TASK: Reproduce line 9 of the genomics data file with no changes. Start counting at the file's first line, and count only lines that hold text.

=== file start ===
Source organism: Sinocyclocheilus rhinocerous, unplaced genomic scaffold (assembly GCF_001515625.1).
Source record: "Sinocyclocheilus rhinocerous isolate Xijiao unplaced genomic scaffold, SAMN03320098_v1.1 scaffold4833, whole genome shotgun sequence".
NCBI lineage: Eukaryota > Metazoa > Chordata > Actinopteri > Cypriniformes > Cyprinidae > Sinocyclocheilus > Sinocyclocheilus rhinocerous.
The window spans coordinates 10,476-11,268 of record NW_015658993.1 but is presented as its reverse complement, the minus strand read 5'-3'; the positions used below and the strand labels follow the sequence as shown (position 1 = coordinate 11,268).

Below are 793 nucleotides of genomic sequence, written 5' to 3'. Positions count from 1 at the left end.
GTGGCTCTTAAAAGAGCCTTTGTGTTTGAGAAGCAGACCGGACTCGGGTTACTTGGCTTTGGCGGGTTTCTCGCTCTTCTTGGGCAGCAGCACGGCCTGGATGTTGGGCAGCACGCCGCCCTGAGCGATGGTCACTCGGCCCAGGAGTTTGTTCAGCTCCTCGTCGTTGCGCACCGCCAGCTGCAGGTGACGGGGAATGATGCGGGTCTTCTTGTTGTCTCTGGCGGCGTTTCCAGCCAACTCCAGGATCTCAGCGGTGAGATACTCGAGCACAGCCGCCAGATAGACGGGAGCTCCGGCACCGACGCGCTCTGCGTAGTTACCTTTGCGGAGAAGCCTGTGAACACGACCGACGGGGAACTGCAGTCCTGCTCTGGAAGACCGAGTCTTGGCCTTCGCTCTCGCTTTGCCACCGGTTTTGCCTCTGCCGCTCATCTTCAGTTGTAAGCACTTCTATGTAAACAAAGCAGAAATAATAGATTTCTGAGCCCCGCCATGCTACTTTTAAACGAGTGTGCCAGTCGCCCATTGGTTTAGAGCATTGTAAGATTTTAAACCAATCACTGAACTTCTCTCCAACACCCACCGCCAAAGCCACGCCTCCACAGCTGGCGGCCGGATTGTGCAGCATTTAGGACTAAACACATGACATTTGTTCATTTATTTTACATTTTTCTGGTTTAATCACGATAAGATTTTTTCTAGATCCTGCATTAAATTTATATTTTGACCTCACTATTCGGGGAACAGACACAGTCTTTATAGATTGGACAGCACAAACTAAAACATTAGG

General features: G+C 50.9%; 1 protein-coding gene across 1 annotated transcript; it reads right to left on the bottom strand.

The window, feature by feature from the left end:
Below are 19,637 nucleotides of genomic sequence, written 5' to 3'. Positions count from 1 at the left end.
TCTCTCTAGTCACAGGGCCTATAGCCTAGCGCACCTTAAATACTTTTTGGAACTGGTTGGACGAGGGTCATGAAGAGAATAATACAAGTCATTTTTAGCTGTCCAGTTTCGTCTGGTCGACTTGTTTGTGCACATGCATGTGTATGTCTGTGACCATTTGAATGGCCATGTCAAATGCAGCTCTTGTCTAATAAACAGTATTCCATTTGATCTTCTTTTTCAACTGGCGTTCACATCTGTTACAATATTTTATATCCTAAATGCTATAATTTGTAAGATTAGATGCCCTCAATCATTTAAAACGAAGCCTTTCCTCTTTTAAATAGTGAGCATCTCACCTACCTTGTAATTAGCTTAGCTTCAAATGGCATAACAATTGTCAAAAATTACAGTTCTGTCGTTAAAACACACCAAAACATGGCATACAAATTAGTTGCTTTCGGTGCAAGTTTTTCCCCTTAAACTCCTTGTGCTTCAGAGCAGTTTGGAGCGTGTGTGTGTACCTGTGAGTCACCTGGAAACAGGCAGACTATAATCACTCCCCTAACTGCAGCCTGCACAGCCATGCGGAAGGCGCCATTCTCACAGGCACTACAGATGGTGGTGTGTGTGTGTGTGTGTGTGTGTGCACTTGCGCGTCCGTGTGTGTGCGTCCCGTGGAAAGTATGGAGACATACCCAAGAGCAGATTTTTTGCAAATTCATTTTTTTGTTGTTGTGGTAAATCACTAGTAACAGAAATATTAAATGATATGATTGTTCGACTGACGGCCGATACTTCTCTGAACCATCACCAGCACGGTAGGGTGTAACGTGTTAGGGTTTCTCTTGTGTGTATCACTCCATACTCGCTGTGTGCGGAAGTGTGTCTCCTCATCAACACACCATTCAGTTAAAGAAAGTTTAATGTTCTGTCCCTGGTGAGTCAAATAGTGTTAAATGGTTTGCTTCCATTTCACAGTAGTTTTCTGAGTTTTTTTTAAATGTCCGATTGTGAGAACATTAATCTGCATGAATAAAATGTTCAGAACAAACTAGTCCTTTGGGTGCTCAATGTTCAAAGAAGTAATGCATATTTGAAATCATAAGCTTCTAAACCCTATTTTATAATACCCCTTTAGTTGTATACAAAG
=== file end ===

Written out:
Below are 19,637 nucleotides of genomic sequence, written 5' to 3'. Positions count from 1 at the left end.